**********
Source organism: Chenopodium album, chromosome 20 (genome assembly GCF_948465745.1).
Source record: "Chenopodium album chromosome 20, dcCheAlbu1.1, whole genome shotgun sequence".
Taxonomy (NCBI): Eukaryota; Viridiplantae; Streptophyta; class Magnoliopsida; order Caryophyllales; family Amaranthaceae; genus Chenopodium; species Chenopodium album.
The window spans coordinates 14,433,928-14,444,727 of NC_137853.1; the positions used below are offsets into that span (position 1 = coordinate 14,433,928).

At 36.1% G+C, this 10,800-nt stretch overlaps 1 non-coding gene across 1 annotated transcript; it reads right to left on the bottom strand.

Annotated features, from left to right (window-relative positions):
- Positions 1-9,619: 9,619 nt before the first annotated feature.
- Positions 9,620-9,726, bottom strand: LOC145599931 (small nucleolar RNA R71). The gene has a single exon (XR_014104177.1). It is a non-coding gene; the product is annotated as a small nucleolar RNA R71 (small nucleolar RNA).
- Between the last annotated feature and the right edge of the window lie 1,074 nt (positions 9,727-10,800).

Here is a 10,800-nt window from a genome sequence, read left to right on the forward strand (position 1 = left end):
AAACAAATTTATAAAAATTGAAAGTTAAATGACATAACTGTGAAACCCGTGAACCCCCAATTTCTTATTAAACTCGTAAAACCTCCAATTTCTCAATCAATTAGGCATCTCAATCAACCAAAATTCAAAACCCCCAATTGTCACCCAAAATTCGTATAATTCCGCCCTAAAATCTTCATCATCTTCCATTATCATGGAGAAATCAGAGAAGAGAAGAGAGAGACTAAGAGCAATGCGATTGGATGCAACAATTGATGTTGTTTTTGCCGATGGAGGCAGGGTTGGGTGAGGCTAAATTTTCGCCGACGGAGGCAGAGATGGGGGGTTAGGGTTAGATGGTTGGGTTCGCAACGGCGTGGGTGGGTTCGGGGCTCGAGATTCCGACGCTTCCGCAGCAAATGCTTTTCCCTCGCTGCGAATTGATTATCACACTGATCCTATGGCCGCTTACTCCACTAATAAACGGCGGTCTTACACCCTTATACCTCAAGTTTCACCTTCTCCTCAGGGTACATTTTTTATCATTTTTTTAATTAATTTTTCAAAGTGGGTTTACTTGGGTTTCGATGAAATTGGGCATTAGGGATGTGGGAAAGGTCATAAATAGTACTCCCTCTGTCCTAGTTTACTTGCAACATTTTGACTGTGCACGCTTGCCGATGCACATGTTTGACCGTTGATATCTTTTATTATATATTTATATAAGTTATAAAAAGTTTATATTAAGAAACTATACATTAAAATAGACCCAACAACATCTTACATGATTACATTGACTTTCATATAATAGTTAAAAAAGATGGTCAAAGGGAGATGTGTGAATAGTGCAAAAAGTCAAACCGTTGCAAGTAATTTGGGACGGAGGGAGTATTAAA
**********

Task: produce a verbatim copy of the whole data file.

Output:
Source organism: Chenopodium album, chromosome 20 (genome assembly GCF_948465745.1).
Source record: "Chenopodium album chromosome 20, dcCheAlbu1.1, whole genome shotgun sequence".
Taxonomy (NCBI): Eukaryota; Viridiplantae; Streptophyta; class Magnoliopsida; order Caryophyllales; family Amaranthaceae; genus Chenopodium; species Chenopodium album.
The window spans coordinates 14,433,928-14,444,727 of NC_137853.1; the positions used below are offsets into that span (position 1 = coordinate 14,433,928).

At 36.1% G+C, this 10,800-nt stretch overlaps 1 non-coding gene across 1 annotated transcript; it reads right to left on the bottom strand.

Annotated features, from left to right (window-relative positions):
- Positions 1-9,619: 9,619 nt before the first annotated feature.
- Positions 9,620-9,726, bottom strand: LOC145599931 (small nucleolar RNA R71). The gene has a single exon (XR_014104177.1). It is a non-coding gene; the product is annotated as a small nucleolar RNA R71 (small nucleolar RNA).
- Between the last annotated feature and the right edge of the window lie 1,074 nt (positions 9,727-10,800).

Here is a 10,800-nt window from a genome sequence, read left to right on the forward strand (position 1 = left end):
AAACAAATTTATAAAAATTGAAAGTTAAATGACATAACTGTGAAACCCGTGAACCCCCAATTTCTTATTAAACTCGTAAAACCTCCAATTTCTCAATCAATTAGGCATCTCAATCAACCAAAATTCAAAACCCCCAATTGTCACCCAAAATTCGTATAATTCCGCCCTAAAATCTTCATCATCTTCCATTATCATGGAGAAATCAGAGAAGAGAAGAGAGAGACTAAGAGCAATGCGATTGGATGCAACAATTGATGTTGTTTTTGCCGATGGAGGCAGGGTTGGGTGAGGCTAAATTTTCGCCGACGGAGGCAGAGATGGGGGGTTAGGGTTAGATGGTTGGGTTCGCAACGGCGTGGGTGGGTTCGGGGCTCGAGATTCCGACGCTTCCGCAGCAAATGCTTTTCCCTCGCTGCGAATTGATTATCACACTGATCCTATGGCCGCTTACTCCACTAATAAACGGCGGTCTTACACCCTTATACCTCAAGTTTCACCTTCTCCTCAGGGTACATTTTTTATCATTTTTTTAATTAATTTTTCAAAGTGGGTTTACTTGGGTTTCGATGAAATTGGGCATTAGGGATGTGGGAAAGGTCATAAATAGTACTCCCTCTGTCCTAGTTTACTTGCAACATTTTGACTGTGCACGCTTGCCGATGCACATGTTTGACCGTTGATATCTTTTATTATATATTTATATAAGTTATAAAAAGTTTATATTAAGAAACTATACATTAAAATAGACCCAACAACATCTTACATGATTACATTGACTTTCATATAATAGTTAAAAAAGATGGTCAAAGGGAGATGTGTGAATAGTGCAAAAAGTCAAACCGTTGCAAGTAATTTGGGACGGAGGGAGTATTAAA